Inktober is upon us! Less than a week away, and people ALL over the world are committing to the challenge! Go to www.mrjakeparker.com/inktober for more info. #inktober
Here’s the Inktober rules:
1) Make a drawing in ink (you can do a pencil under-drawing if you want).
2) Post it on your blog (or tumblr, instagram, twitter, facebook, flickr, Pinterest or just pin it on your wall.)
3) Hashtag it with #inktober
Note: you can do it daily, or go the half-marathon route and post every other day, or just do the 5K and post once a week. What ever you decide, just be consistent with it. INKtober is about growing and improving and forming positive habits, so the more you’re consistent the better.
Inktober is a week away and I’ve been getting lots of questions about what tools I use and recommend for inking. So I made a list of the essentials.
Go to www.mrjakeparker.com/inktober for Inktober rules and resources. #inktober
- Pigma Micron
The best pen to start inking with. They have a tough felt tip that draws a firm mark and are great for understanding the basics of laying a line down.
- Uni Pin Pen
An alternative to the Pigma. Tips feel a little looser.
- Pigma Brush Pen
A good intro to drawing with a looser line. Tip is felt and can fray over the course of several drawings. Is recommended for larger drawings. Hard to get detailed with it.
- Kuretake Fudegokochi Brush Pen - Regular
This is a molded felt tip which means it’s sturdy like the Pigmas but you get a more expressive line like the brush pens. Ink is nice and dark.
- Pentel XFL2L Scientific Brush - Medium Size
This pen is a great introduction to drawing with a brush tip. It’s tip is composed of nylon fibers and are filled with aqueous dye-based inks and dry extremely dark. You can get the finest of lines and the thickest of strokes with this. Pentel also has these in two other sizes I believe. Plus it has ink refills.
- Pentel Pocket Brush Pen
My work horse. Also a nylon brush tip, it offers a smooth and powerful line and can also give you fun expressive lines too. I’ve been drawing with this pen for years and it holds up to a beating, yet will still give you a fine delicate line if you need it. I highly reccommend it.
- Kuretake No. 13 Fountain Brush Pen
I just got this pen and it’s beautiful. The lines are rich yet sharp. It’s great for details and broad strokes. The pen has a little more weight to it so you feel like you’re actually holding something. The fine nylon bristles have a satisfying snap to it allowing you to intuitively move from thick to thin. I love it.
- Winsor & Newton Series 7 Kolinsky Sable Water Colour Brush size 1This is what brush pens wish they were. This is the gold standard, Rolls Royce of inking tools. It’s the brush Bill Watterson drew Calvin and Hobbes with. No nylon, synthetics, or plastic here, just wood, metal, and hair. There’s nothing quite like drawing with one. The ONLY draw back is you have to dip is in ink, which can get tedious, especially while under a deadline.
My and Steve Preston webcomic just went like: A Last Hurrah for Chivalry.
I read the treatment and thought, another cop picture. Then Waldo Salt came over with a screenplay that I could relate to and I was there. Then I met Frank Serpico. The moment I shook his hand and looked into his eyes, I understood what that movie could be. I thought there was something there that I could play. I went out with the cops one night, did about five minutes of that and said, “I can’t do this stuff.” So I would just sort of hang around Frank, long enough to sort of feel him. One time we were out at my rented beach house in Montauk. We were sitting there looking at the water. And I thought, well I might as well be like everybody and ask a silly question, which was, “Why Frank?” Why did you do it?” He said, “Well, Al, I don’t know. I guess I have to say it would be because… if I didn’t, who would I be when I listened to a piece of music?” I mean, what a way of putting it! That’s the kind of guy he was. I enjoyed being with him. There was mischief in his eyes. —Al Pacino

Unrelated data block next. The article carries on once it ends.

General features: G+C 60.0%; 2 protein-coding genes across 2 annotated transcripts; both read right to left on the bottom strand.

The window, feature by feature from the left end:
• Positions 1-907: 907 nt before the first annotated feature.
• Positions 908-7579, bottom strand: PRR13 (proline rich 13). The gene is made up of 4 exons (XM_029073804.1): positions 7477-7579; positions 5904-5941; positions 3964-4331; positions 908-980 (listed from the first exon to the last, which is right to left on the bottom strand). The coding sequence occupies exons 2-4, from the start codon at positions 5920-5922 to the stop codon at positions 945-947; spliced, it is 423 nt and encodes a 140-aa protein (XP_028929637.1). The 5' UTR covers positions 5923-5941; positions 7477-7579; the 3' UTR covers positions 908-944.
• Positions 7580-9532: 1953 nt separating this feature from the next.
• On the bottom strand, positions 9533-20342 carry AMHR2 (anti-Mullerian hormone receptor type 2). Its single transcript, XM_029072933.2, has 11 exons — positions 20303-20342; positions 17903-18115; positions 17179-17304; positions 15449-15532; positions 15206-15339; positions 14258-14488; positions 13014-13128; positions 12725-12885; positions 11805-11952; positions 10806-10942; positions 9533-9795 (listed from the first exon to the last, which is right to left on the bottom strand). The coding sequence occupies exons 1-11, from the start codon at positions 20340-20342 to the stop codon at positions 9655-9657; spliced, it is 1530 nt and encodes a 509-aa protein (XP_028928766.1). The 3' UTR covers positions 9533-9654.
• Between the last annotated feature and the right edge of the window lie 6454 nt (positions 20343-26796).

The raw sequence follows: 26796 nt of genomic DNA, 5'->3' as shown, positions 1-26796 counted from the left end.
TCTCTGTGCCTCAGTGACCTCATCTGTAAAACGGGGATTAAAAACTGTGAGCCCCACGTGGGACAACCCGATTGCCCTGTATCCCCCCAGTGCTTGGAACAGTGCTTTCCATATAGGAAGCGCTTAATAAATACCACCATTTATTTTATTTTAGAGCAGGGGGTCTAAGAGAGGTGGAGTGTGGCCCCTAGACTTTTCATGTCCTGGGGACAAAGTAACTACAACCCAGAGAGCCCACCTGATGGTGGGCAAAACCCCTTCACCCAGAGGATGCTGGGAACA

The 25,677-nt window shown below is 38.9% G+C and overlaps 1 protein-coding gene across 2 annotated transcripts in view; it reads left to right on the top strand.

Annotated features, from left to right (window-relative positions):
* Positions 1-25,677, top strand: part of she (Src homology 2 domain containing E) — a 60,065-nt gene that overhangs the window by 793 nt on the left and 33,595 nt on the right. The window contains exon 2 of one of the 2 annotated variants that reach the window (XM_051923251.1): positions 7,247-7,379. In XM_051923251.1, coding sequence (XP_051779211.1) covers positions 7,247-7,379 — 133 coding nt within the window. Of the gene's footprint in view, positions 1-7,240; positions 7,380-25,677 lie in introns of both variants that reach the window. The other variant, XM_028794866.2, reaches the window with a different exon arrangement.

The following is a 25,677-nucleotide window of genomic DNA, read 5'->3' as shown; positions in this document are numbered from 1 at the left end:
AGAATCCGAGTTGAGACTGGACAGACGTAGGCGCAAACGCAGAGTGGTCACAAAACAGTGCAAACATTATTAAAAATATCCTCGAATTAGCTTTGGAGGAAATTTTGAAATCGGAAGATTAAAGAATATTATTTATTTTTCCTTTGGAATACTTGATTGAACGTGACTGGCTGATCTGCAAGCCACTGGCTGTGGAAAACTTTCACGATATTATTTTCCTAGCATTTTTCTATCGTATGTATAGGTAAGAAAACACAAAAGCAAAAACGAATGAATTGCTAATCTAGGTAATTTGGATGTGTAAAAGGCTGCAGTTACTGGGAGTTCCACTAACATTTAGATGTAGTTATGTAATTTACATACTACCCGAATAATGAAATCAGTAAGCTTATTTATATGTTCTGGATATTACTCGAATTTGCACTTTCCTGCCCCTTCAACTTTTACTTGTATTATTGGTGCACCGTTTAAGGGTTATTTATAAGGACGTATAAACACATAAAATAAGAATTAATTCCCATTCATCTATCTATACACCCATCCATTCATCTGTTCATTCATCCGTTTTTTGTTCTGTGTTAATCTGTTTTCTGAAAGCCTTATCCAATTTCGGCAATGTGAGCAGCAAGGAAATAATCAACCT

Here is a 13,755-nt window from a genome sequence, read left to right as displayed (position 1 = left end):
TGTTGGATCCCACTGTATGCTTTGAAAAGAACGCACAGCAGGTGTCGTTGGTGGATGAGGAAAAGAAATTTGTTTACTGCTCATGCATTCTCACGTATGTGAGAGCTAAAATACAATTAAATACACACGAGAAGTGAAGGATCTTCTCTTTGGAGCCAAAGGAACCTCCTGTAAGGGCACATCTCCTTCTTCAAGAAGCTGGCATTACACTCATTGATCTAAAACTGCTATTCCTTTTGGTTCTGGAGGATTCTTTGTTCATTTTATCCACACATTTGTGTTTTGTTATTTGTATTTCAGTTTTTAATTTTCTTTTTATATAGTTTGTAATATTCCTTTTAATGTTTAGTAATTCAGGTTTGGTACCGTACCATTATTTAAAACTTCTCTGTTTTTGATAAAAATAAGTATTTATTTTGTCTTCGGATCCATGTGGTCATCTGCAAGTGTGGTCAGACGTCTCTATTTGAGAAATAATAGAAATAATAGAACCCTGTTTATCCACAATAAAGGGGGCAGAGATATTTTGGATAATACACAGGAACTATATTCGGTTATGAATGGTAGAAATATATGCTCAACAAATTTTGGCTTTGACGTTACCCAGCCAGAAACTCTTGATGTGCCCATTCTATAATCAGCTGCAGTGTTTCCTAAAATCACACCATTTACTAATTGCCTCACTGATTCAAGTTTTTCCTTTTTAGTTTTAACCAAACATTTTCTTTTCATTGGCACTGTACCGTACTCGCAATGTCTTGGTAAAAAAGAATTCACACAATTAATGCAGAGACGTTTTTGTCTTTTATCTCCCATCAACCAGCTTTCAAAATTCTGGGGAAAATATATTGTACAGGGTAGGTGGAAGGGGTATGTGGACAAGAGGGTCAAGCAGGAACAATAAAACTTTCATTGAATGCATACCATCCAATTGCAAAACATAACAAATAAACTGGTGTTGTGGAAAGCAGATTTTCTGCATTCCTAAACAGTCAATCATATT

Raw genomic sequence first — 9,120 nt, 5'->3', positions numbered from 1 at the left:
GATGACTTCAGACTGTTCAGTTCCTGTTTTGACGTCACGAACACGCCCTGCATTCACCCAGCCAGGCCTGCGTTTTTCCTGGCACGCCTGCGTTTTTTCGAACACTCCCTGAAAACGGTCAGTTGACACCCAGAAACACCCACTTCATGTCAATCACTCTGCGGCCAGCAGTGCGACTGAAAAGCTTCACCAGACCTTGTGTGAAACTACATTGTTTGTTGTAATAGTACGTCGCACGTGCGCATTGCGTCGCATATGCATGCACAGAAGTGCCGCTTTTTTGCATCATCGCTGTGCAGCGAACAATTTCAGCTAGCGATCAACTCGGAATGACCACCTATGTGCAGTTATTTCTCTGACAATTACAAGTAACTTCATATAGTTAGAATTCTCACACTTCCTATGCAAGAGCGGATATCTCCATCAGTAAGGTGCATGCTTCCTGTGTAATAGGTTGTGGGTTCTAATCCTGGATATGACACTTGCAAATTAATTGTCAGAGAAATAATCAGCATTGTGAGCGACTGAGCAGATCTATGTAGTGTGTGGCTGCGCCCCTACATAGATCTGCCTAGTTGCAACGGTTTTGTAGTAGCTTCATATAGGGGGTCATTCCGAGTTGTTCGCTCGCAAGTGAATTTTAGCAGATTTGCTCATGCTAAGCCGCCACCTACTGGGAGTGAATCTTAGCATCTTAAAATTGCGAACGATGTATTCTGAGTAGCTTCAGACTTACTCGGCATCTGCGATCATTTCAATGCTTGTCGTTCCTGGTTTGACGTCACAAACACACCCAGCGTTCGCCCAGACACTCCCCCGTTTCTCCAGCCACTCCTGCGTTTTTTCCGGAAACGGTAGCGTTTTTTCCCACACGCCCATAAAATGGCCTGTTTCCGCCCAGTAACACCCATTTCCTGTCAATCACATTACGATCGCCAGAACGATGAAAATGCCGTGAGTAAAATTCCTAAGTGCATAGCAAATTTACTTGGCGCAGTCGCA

Dear every screenwriter, read Waldo Salt & Norman Wexler’s screenplay for Serpico.
Burning the midnight oil with Richard D James for company. #afx #AphexTwin
Anonymous said: Smoke weed????!?
Anonymous said: You ever check out Tsutomu nihei?
OMFG. THIS. SHOW.
weirdly relevant to the question I answered yesterday.
Just repeat to yourself “This isn’t the Olympics, it’s an industry” and go make those comics!!!!!!!!!
I’m going to print these screen caps out and put them on my wall.
Repeat 100 times: Comics aren’t the Olympics, they’re an industry.
My Least Favorite Trope (and this post will include spoilers for The Lego Movie, Guardians of the Galaxy, The Matrix, Western Civilization, and—cod help me—Bulletproof Monk*.) is the thing where there’s an awesome, smart, wonderful, powerful female character who by all rights ought to be the Chosen One and the hero of the movie, who is tasked with taking care of some generally ineffectual male character who is, for reasons of wish fulfillment, actually the person the film focuses on. She mentors him, she teaches him, and she inevitably becomes his girlfriend… and he gets the job she wanted: he gets to be the Chosen One even though she’s obviously far more qualified. And all he has to do to get it and deserve it is Man Up and Take Responsibility.
And that’s it. Every god-damned time. The mere fact of naming the films above and naming the trope gives away the entire plot and character arc of every single movie.